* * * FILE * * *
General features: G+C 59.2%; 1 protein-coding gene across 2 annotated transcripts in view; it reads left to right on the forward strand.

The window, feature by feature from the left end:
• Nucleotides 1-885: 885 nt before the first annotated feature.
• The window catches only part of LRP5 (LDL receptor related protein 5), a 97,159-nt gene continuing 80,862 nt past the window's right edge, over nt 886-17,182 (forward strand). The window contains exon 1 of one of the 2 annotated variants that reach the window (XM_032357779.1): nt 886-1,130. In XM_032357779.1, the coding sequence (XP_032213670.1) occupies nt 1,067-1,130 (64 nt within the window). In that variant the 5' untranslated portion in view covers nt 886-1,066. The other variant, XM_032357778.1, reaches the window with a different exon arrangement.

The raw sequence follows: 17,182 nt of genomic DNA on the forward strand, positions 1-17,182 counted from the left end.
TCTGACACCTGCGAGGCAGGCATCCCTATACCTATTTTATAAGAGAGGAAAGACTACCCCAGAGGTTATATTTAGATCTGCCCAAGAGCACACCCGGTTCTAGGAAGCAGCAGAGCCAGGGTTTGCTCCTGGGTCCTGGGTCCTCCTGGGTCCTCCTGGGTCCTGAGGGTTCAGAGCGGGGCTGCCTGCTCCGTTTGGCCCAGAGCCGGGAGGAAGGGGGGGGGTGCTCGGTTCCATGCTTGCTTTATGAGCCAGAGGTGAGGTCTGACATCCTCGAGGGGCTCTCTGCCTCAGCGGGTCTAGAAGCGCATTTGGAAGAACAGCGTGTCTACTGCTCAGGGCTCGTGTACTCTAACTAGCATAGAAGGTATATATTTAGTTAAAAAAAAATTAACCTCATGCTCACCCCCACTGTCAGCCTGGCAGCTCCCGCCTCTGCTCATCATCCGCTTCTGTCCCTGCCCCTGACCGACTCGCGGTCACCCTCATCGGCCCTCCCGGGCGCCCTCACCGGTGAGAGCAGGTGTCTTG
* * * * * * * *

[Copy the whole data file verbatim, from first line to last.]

General features: G+C 59.2%; 1 protein-coding gene across 2 annotated transcripts in view; it reads left to right on the forward strand.

The window, feature by feature from the left end:
• Nucleotides 1-885: 885 nt before the first annotated feature.
• The window catches only part of LRP5 (LDL receptor related protein 5), a 97,159-nt gene continuing 80,862 nt past the window's right edge, over nt 886-17,182 (forward strand). The window contains exon 1 of one of the 2 annotated variants that reach the window (XM_032357779.1): nt 886-1,130. In XM_032357779.1, the coding sequence (XP_032213670.1) occupies nt 1,067-1,130 (64 nt within the window). In that variant the 5' untranslated portion in view covers nt 886-1,066. The other variant, XM_032357778.1, reaches the window with a different exon arrangement.

The raw sequence follows: 17,182 nt of genomic DNA on the forward strand, positions 1-17,182 counted from the left end.
TCTGACACCTGCGAGGCAGGCATCCCTATACCTATTTTATAAGAGAGGAAAGACTACCCCAGAGGTTATATTTAGATCTGCCCAAGAGCACACCCGGTTCTAGGAAGCAGCAGAGCCAGGGTTTGCTCCTGGGTCCTGGGTCCTCCTGGGTCCTCCTGGGTCCTGAGGGTTCAGAGCGGGGCTGCCTGCTCCGTTTGGCCCAGAGCCGGGAGGAAGGGGGGGGGTGCTCGGTTCCATGCTTGCTTTATGAGCCAGAGGTGAGGTCTGACATCCTCGAGGGGCTCTCTGCCTCAGCGGGTCTAGAAGCGCATTTGGAAGAACAGCGTGTCTACTGCTCAGGGCTCGTGTACTCTAACTAGCATAGAAGGTATATATTTAGTTAAAAAAAAATTAACCTCATGCTCACCCCCACTGTCAGCCTGGCAGCTCCCGCCTCTGCTCATCATCCGCTTCTGTCCCTGCCCCTGACCGACTCGCGGTCACCCTCATCGGCCCTCCCGGGCGCCCTCACCGGTGAGAGCAGGTGTCTTG